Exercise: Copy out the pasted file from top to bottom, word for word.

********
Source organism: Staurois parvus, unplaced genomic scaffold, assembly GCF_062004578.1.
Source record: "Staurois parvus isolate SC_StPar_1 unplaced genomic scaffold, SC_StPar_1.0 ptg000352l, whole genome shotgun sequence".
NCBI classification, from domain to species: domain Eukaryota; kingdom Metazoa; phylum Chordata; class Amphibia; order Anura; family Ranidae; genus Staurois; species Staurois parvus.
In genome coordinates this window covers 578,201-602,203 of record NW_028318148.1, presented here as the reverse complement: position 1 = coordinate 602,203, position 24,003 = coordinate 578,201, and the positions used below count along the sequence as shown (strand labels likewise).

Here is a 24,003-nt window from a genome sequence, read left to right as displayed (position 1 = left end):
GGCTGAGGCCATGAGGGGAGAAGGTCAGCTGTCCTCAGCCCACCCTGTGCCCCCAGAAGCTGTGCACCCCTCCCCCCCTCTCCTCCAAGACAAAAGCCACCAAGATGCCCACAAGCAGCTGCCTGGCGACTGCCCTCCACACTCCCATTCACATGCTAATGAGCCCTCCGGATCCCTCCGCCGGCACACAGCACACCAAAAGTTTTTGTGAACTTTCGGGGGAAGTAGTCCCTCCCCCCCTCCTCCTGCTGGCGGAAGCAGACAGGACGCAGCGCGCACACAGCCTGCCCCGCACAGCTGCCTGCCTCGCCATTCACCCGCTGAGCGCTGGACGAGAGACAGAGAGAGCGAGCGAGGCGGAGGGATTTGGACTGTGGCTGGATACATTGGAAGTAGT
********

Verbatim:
Source organism: Staurois parvus, unplaced genomic scaffold, assembly GCF_062004578.1.
Source record: "Staurois parvus isolate SC_StPar_1 unplaced genomic scaffold, SC_StPar_1.0 ptg000352l, whole genome shotgun sequence".
NCBI classification, from domain to species: domain Eukaryota; kingdom Metazoa; phylum Chordata; class Amphibia; order Anura; family Ranidae; genus Staurois; species Staurois parvus.
In genome coordinates this window covers 578,201-602,203 of record NW_028318148.1, presented here as the reverse complement: position 1 = coordinate 602,203, position 24,003 = coordinate 578,201, and the positions used below count along the sequence as shown (strand labels likewise).

Here is a 24,003-nt window from a genome sequence, read left to right as displayed (position 1 = left end):
GGCTGAGGCCATGAGGGGAGAAGGTCAGCTGTCCTCAGCCCACCCTGTGCCCCCAGAAGCTGTGCACCCCTCCCCCCCTCTCCTCCAAGACAAAAGCCACCAAGATGCCCACAAGCAGCTGCCTGGCGACTGCCCTCCACACTCCCATTCACATGCTAATGAGCCCTCCGGATCCCTCCGCCGGCACACAGCACACCAAAAGTTTTTGTGAACTTTCGGGGGAAGTAGTCCCTCCCCCCCTCCTCCTGCTGGCGGAAGCAGACAGGACGCAGCGCGCACACAGCCTGCCCCGCACAGCTGCCTGCCTCGCCATTCACCCGCTGAGCGCTGGACGAGAGACAGAGAGAGCGAGCGAGGCGGAGGGATTTGGACTGTGGCTGGATACATTGGAAGTAGT